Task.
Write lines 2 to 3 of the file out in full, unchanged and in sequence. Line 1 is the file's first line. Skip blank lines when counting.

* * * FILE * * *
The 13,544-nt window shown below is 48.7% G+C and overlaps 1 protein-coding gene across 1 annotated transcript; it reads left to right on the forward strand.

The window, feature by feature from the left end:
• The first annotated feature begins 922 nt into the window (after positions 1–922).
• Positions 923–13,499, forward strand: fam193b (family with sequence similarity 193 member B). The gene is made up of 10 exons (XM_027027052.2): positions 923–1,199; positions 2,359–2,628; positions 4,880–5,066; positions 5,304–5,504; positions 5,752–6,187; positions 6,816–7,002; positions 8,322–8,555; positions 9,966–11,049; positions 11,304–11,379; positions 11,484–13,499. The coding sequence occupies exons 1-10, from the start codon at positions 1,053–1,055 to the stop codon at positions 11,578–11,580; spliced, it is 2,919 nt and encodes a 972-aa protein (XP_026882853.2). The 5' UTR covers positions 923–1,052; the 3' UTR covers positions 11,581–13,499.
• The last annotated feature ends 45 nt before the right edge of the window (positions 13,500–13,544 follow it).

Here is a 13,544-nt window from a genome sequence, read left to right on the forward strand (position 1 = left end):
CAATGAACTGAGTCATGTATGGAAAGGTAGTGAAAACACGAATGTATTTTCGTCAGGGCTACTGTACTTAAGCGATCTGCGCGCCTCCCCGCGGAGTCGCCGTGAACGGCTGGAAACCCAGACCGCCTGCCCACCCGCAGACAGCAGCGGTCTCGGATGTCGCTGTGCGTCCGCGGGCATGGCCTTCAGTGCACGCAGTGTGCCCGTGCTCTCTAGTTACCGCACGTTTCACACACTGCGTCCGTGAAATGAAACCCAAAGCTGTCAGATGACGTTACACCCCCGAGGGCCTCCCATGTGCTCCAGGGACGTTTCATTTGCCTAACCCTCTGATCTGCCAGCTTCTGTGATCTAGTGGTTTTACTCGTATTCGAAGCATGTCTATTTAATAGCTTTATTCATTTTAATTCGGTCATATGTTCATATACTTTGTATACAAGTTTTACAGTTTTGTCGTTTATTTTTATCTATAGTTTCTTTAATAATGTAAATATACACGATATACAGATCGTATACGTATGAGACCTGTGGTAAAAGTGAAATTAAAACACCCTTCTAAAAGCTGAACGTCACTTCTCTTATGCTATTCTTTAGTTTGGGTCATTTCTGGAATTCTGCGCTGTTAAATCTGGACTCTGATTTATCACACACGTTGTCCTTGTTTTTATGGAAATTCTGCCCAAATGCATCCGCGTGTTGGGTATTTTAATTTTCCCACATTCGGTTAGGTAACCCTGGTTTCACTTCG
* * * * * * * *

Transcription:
The window, feature by feature from the left end:
• The first annotated feature begins 922 nt into the window (after positions 1–922).